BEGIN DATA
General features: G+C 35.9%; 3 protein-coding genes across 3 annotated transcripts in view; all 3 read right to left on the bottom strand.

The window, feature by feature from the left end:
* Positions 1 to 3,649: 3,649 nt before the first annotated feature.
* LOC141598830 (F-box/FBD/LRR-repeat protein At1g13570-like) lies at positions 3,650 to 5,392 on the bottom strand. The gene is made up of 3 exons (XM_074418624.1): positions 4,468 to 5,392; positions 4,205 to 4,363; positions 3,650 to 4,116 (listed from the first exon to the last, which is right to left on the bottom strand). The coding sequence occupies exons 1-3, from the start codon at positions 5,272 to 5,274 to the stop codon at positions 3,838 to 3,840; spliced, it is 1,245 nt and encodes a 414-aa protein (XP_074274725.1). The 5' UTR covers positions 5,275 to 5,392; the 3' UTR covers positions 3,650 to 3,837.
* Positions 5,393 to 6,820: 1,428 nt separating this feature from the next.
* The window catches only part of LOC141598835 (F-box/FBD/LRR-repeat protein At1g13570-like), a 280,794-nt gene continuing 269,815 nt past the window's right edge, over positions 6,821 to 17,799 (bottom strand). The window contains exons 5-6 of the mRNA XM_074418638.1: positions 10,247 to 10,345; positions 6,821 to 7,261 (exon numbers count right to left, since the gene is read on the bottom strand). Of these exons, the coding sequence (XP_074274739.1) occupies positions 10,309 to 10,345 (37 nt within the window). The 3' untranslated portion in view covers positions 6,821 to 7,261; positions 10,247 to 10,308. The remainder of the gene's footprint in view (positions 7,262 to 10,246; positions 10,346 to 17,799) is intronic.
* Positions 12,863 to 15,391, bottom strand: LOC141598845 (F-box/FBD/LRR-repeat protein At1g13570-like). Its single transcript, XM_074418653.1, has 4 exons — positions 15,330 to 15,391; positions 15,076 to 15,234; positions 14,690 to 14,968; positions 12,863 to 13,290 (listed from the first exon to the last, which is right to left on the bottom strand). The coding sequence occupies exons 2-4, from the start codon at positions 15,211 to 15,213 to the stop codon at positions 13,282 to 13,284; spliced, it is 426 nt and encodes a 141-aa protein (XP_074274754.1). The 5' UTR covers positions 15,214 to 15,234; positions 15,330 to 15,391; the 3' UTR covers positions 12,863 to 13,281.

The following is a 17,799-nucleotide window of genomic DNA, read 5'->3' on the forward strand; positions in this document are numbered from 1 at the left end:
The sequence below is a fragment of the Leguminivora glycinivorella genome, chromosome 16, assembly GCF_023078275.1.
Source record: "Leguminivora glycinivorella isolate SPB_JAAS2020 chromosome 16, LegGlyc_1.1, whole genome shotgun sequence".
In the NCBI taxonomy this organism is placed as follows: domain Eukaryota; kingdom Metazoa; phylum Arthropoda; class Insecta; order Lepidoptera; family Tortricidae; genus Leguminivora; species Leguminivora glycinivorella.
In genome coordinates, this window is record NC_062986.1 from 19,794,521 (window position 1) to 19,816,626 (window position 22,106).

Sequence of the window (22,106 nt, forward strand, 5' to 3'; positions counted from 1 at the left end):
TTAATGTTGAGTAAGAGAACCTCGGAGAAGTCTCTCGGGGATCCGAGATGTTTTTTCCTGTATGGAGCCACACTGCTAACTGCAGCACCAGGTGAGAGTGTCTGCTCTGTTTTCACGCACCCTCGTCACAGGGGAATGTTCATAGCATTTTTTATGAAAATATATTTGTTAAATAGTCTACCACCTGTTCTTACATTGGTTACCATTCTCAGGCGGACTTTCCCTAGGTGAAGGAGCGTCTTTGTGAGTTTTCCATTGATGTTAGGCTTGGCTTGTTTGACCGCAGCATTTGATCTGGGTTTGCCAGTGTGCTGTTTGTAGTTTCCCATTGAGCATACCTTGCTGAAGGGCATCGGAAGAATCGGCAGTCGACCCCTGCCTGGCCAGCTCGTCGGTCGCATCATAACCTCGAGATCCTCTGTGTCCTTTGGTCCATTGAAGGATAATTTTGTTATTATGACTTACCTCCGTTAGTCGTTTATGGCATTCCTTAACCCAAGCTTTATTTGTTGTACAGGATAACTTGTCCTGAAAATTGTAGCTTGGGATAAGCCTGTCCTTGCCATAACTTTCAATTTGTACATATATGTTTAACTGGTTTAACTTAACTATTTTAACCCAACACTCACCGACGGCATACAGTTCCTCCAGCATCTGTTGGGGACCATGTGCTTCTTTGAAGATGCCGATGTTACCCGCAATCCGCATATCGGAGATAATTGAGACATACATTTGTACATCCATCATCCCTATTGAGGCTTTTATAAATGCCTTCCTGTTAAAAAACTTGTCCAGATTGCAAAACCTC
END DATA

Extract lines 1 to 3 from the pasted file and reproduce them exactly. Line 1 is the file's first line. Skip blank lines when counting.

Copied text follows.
General features: G+C 35.9%; 3 protein-coding genes across 3 annotated transcripts in view; all 3 read right to left on the bottom strand.

The window, feature by feature from the left end:
* Positions 1 to 3,649: 3,649 nt before the first annotated feature.